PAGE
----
US 7619623 B2 Abstract A multidimensional hash table is created based on a data source having sparse multidimensional data. The sparse source data is mapped into the hash table using a hash function. The hash function can be defined by accessing multidimensional values in an offset table. The offset values in the offset table can be precomputed from the static source data so as to avoid hash collisions, thus creating a perfect hash function. Additionally, the perfect hash function is designed to preserve spatial coherence of accesses, so as to improve locality of memory reference.
Claims(18) 1. A method performed by a computer having a processor and a memory for efficiently accessing sparse spatial data by its position in a multidimensional space, the method comprising:
storing a hash table by the processor in a memory of the computer containing the sparse spatial data in densely packed form;
storing a set of offset values in an offset table by the processor in the memory of the computer, wherein the offset values map the positions of the sparse spatial data in the multidimensional space to a hash index of the densely packed sparse spatial data's location in the hash table according to a perfect hash function formed as a sum modulo of a size of the hash table of a first hash function of the positions plus an offset value obtained from the offset table indexed by a second hash function of the positions, where the first hash function and second hash functions are calculated using identity matrix transforms of the positions to provide coherent data access from the positions to the sparse spatial data in the hash table; and
accessing the sparse spatial data by the processor from the hash table in the memory according to the perfect hash function of the sparse spatial data's positions within the multidimensional space.
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setting the offset table size to an initial size; and
if a hash construction fails, successively increasing the offset table size until construction succeeds.
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12. A computer system for providing efficient storage and access to sparse spatial data at positions in a multidimensional space, the computer system comprising:
a memory for storing:
a compact hash table having a geometric shape, the compact hash table capable of receiving the sparse spatial data in a packed format; and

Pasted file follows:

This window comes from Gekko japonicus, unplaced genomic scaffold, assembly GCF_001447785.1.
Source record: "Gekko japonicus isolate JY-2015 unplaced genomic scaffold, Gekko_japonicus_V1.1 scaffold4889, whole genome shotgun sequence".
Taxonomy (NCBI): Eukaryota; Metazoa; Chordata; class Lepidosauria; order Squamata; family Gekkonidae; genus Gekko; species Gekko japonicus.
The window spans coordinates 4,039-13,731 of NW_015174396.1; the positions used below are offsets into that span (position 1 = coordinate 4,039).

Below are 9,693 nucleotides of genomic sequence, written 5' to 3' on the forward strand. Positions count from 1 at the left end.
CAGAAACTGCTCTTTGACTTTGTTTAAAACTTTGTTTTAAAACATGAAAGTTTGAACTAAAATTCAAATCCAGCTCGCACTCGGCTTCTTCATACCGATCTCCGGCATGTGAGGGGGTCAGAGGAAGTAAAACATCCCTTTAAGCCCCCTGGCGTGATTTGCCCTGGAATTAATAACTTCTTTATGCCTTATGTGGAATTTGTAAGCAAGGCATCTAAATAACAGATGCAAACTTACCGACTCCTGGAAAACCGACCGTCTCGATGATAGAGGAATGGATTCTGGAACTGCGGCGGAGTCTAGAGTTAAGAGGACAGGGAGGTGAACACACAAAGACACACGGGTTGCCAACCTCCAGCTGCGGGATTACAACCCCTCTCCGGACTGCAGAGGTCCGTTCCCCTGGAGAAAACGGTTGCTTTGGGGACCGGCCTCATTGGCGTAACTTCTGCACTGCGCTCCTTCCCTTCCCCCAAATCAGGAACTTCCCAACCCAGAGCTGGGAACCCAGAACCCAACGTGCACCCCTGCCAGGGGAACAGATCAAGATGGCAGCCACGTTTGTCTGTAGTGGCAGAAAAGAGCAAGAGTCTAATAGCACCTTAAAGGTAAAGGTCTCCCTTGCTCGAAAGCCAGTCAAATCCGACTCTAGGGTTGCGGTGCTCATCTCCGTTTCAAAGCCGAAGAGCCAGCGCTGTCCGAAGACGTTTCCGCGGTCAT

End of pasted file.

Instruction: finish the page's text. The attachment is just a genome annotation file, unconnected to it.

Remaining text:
a compact offset table having a geometric shape substantially similar to the geometric shape of the compact hash table, the compact offset table containing offset values for mapping the positions to indices of the sparse spatial data in the compact hash table according to a perfect hashing function formed as a sum modulo of a size of the compact hash table of a first hash function of the positions plus an offset value obtained from the offset table indexed by a second hash function of the positions, where the first hash function and second hash functions are calculated using identity matrix transforms of the positions to provide coherent data access from the positions to the offset values in the compact offset table and to the sparse spatial data in the compact hash table; and
a processing unit for accessing the sparse spatial data from the compact hash table in the memory according to the perfect hashing function of the sparse spatial data's position in the multidimensional space.
13. One or more computer-readable storage media containing instructions which, when executed by a computer, cause the computer to perform a method of three-dimensional painting, the method comprising:
creating a hashing function on a three-dimensional domain to map three-dimensional data into a hash table using offset values in an offset table, where the hashing function is formed as a sum modulo of a size of the hash table of a first hash function plus an offset value obtained from the offset table indexed by a second hash function, where the first hash function and second hash functions are calculated using identity matrix transforms to provide coherent data access into the offset table and the hash table;
storing a plurality of position tags corresponding to the three-dimensional data mapped into the hash table;
comparing a paintbrush position with one of the plurality of position tags; and
updating the three-dimensional data mapped into the hash table based on the comparing.
14. The one or more computer-readable media of
15. The one or more computer-readable media of
16. The one or more computer-readable media of